You’re driving along and your car begins to overheat. This has been happening a lot lately and you know how dangerous it can be to continue driving. Problem is, you need to get to work. What’s going on? You’re faithful about getting vehicle maintenance done and there shouldn’t be anything wrong with your engine. Why is your car overheating? Ideal Automotive lists several possibilities.
Cooling System Leak
It could be that your engine’s cooling system has sprung a leak. Your radiator is metal and it can rust over time. That rust will eat a hole in the radiator. If you notice orange fluid leaking onto your garage floor, it could be engine coolant that has turned orange due to rust. Leaks can also come from the cooling system hoses, head gasket, heater core, freeze plugs, and water pump.
Your vehicle’s cooling system was engineered for a specific coolant type and if you have the wrong type in the system, your vehicle might overheat. You might also be tempted to refill your cooling system reservoir with water instead of the proper coolant/water mixture when it runs low. This can actually create an imbalance of coolant and water and cause your engine to overheat.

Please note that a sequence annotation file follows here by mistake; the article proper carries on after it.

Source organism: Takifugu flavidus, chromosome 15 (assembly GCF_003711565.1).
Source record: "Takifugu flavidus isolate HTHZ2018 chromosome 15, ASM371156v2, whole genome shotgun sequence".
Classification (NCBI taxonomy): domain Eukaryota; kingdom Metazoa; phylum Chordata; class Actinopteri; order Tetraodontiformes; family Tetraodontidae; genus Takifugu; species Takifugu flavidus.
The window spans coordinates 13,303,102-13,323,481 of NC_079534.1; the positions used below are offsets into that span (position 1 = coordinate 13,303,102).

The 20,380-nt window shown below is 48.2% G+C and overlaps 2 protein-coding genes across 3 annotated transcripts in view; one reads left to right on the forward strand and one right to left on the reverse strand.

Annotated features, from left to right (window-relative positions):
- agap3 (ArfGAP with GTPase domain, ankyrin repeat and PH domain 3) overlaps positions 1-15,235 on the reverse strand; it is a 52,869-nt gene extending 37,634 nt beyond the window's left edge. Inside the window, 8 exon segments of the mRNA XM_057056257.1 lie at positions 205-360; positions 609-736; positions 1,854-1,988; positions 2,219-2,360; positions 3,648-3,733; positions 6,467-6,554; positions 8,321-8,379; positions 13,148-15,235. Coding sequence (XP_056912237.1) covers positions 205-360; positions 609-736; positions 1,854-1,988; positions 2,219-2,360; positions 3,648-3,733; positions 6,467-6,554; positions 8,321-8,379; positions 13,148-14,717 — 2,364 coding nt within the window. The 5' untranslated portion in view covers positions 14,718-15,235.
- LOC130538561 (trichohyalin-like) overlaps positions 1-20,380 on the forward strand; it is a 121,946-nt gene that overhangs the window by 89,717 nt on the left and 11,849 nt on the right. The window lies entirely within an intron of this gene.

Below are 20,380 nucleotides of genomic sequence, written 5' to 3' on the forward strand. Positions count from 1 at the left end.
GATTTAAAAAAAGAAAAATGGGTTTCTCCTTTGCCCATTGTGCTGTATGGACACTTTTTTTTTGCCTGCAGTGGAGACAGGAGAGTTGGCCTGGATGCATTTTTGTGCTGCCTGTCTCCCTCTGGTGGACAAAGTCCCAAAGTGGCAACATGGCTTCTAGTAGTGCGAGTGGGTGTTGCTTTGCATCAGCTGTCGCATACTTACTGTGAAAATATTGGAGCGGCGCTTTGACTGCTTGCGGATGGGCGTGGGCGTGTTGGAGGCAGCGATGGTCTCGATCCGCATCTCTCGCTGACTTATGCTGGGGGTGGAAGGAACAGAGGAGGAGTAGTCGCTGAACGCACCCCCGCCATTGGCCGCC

Your engine’s thermostat tells the cooling system to circulate coolant through the motor once it reaches a certain temperature. If the thermostat is failing, it might not signal the coolant release at the right time and your engine will get too hot. An automobile engine runs from 195 degrees to 220 degrees Fahrenheit. Anything hotter than that means the engine is overheating.
Another thing that will cause your engine to overheat is a bad radiator fan. This fan draws air into the engine and blows it across the radiator to help keep the engine coolant cool. Basically, coolant runs through the engine to absorb heat and then returns to the radiator where it cools down. If the fan isn’t working properly, it won’t be able to help reduce the engine coolant temperature.
Finally, the engine’s water pump helps move the coolant through the engine and if it is wearing down or dead the engine coolant will sit stagnant. The water pump can erode over time just as the radiator does, and it can also spring leaks. In either of these scenarios, the coolant system’s operation is compromised, which can cause your engine to overheat.
Bring your car, truck, or SUV into Ideal Automotive in Blaine, MN, if it’s overheating.